In the list of apparently obvious things that were misunderstood for surprisingly long periods of time, blood circulation is right up there. Humanity has had some pretty nutty ideas about it—including the belief that the liver created blood from food, and the lungs pushed it around the body like a kind of biological bellows.

In fact, as the BBC points out, it wasn't until 1628 that someone challenged that idea. That someone was William Harvey, who was 50-years-old. Harvey was well-respected, and had served as physician to several English monarchs in his career. As medical historian Domenico Ribatti writes, Harvey performed experiments observing the working hearts of living animals, and figured out what was really going on. He published his findings in a book called "An Anatomical Study of the Motion of the Heart and of the Blood in Animals" in Germany, but it was more than two decades before it was translated into English.

Reaction was extremely negative. As the American Academy for the Advancement of Science tells us, an entire industry had grown up around the idea that bleeding people—draining blood from them—was good medicine, and many of Harvey's fellow physicians lashed out at him for his theories. His medical practice suffered, and by the end of his life he'd become a hermit in order to avoid contact with his peers.

Johannes Kepler: Ellipses just aren't sexy

Johannes Kepler is part of that small club of scientists who insisted the Earth went around the Sun, and his reward was to be completely ignored. He was also one of the first scientists to work with what today we call the Scientific Method of testing theories and refining data.

Kepler was brilliant in his own right. As the Encyclopedia Britannica explains, he built on the work of Nicolaus Copernicus, who presented a heliocentric model of the solar system in which the Earth revolved around the Sun—a model that had sparked a lot of pushback from the religious authorities, who thought it impossible God would create a universe where Earth was just another planet. Kepler refined Copernicus' model into a system that showed how all the planets moved around the sun. Importantly, he identified elliptical orbits that weren't perfect circles. This explained a mystery that had persisted for thousands of years: Why Mars appears to move backwards from time to time.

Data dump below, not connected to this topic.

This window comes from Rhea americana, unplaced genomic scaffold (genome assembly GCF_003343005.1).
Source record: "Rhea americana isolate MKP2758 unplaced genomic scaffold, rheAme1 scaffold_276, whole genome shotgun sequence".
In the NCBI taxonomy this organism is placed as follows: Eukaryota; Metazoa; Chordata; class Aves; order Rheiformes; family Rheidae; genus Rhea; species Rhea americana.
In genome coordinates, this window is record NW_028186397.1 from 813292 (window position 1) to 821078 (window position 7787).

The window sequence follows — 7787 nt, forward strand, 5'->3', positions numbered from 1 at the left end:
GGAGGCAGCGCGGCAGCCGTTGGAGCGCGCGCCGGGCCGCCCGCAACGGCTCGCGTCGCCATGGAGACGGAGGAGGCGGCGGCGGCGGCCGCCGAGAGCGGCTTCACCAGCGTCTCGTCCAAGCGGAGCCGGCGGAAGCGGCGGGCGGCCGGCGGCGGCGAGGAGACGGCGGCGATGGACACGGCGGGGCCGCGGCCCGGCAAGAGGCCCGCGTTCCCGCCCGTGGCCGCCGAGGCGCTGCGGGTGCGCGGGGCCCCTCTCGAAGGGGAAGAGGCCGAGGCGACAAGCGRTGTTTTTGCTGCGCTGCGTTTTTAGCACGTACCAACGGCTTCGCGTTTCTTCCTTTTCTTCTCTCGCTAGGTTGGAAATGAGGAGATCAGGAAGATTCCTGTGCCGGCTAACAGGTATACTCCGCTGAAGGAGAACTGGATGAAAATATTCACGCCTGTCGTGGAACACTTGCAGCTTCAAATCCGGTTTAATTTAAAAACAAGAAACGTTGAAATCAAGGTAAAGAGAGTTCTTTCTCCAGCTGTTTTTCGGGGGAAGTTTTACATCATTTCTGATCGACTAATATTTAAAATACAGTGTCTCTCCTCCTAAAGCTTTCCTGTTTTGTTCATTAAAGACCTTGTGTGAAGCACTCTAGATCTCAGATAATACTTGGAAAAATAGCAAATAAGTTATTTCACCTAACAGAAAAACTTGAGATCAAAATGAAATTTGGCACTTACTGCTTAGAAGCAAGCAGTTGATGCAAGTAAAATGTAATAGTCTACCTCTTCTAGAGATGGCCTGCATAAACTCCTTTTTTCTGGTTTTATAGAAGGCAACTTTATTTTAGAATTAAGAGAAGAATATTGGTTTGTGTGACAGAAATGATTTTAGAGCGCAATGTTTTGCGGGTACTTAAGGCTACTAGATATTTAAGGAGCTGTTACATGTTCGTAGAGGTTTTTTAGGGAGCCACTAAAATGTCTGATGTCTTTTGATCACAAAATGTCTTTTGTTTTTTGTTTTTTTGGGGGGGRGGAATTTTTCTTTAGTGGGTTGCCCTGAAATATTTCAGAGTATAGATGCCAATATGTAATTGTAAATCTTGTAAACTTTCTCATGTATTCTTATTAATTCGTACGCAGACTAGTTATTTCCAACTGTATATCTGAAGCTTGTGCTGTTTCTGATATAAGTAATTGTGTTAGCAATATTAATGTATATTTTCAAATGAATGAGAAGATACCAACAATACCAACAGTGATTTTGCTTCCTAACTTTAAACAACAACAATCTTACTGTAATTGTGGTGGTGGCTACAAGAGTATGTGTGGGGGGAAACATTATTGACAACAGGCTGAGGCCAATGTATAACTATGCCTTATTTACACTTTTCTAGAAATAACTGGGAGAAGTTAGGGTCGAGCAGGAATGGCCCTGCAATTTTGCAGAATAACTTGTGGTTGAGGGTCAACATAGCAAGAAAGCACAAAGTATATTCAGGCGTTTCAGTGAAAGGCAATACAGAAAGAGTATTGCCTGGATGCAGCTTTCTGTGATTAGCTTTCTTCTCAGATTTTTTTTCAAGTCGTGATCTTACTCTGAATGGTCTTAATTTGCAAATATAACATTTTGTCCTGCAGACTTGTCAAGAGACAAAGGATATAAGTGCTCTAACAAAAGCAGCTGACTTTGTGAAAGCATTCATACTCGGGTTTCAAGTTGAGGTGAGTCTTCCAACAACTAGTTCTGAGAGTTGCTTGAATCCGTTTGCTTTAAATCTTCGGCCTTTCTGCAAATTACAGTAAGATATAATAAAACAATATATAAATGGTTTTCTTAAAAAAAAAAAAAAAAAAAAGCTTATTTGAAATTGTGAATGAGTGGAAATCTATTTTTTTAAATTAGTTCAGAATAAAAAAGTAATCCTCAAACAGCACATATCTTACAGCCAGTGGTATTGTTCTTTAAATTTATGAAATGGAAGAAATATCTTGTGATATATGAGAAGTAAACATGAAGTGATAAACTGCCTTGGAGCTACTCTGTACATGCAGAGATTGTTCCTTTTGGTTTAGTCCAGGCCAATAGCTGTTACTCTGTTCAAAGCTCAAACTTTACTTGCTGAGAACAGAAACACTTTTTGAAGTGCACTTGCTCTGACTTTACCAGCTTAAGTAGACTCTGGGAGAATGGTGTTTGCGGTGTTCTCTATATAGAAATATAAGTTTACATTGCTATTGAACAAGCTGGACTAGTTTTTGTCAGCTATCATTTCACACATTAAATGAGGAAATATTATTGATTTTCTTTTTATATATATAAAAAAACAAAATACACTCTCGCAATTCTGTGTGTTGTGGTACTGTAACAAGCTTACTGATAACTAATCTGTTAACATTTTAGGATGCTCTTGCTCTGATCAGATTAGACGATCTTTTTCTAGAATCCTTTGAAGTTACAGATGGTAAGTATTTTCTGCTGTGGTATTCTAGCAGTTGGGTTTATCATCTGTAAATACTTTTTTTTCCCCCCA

As explains, Kepler wasn't rejecting a religious view of the universe. In fact, he thought he was actually revealing God's design, and believed it more appropriate that a Creator would place the Sun at the center of everything. That wasn't good enough for his critics, however; Kepler's work was largely ignored in his lifetime. It wasn't until after his death that observations of planets transiting the Sun confirmed Kepler's calculations.

William B. Coley: Immunotherapy's pioneer

Cancer has been with us since the dawn of time. The American Cancer Society notes that the earliest descriptions of cancer date back more than 5,000 years. Today we have a wide range of potential treatments, including the promising field of immunotherapy, which attempts to get the body's own immune system to attack and destroy cancer cells. For that, we can thank Dr. William B. Coley. As Discover Magazine reports, in 1891 Coley was a 29-year-old doctor working at New York Memorial Hospital. Medical science was well aware of cancer at the time, but there were almost no treatments available for the disease.

Coley noticed something odd, though: When cancer patients contracted a specific, usually deadly Streptococcus bacterial infection, their cancer vanished. He researched the phenomenon and managed to dig up 47 recorded cases. In a time before the Food and Drug Administration (FDA), Coley moved directly to human experimentation, finding a local drug addict named Zola with a terminal, inoperable tumor to inject with bacteria. After five treatments, Zola got very ill—but his tumor began to shrink. Within two weeks, it was gone—and Zola lived another eight years, cancer-free. Put simply, Coley had discovered immunotherapy.

Unfortunately for Coley, future experiments produced inconsistent results. While he continued to be a well-respected cancer surgeon, the medical community largely disregarded his research. In 1962, the FDA made his treatment illegal, but today a resurgence of immunotherapy research has restored Coley's reputation.